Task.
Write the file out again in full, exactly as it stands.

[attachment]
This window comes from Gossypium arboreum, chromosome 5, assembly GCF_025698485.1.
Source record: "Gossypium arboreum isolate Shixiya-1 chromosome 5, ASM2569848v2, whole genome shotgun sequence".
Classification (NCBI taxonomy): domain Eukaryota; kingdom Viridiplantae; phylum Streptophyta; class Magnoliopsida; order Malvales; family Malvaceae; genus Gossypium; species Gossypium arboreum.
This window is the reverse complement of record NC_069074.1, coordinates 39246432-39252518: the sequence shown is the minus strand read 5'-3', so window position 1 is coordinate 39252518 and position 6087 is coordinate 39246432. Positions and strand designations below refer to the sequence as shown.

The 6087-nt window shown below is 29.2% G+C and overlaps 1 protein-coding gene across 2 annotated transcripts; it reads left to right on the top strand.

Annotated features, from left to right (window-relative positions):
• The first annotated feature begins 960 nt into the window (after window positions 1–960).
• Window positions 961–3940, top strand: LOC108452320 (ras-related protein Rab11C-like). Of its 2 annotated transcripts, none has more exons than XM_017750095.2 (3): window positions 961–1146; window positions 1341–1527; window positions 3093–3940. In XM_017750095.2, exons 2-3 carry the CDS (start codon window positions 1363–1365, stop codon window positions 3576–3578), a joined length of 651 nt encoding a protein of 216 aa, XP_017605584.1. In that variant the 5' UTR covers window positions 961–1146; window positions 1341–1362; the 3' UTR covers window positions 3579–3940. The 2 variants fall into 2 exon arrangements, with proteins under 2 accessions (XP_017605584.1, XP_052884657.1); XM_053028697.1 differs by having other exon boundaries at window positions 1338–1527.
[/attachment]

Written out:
This window comes from Gossypium arboreum, chromosome 5, assembly GCF_025698485.1.
Source record: "Gossypium arboreum isolate Shixiya-1 chromosome 5, ASM2569848v2, whole genome shotgun sequence".
Classification (NCBI taxonomy): domain Eukaryota; kingdom Viridiplantae; phylum Streptophyta; class Magnoliopsida; order Malvales; family Malvaceae; genus Gossypium; species Gossypium arboreum.
This window is the reverse complement of record NC_069074.1, coordinates 39246432-39252518: the sequence shown is the minus strand read 5'-3', so window position 1 is coordinate 39252518 and position 6087 is coordinate 39246432. Positions and strand designations below refer to the sequence as shown.

The 6087-nt window shown below is 29.2% G+C and overlaps 1 protein-coding gene across 2 annotated transcripts; it reads left to right on the top strand.

Annotated features, from left to right (window-relative positions):
• The first annotated feature begins 960 nt into the window (after window positions 1–960).
• Window positions 961–3940, top strand: LOC108452320 (ras-related protein Rab11C-like). Of its 2 annotated transcripts, none has more exons than XM_017750095.2 (3): window positions 961–1146; window positions 1341–1527; window positions 3093–3940. In XM_017750095.2, exons 2-3 carry the CDS (start codon window positions 1363–1365, stop codon window positions 3576–3578), a joined length of 651 nt encoding a protein of 216 aa, XP_017605584.1. In that variant the 5' UTR covers window positions 961–1146; window positions 1341–1362; the 3' UTR covers window positions 3579–3940. The 2 variants fall into 2 exon arrangements, with proteins under 2 accessions (XP_017605584.1, XP_052884657.1); XM_053028697.1 differs by having other exon boundaries at window positions 1338–1527.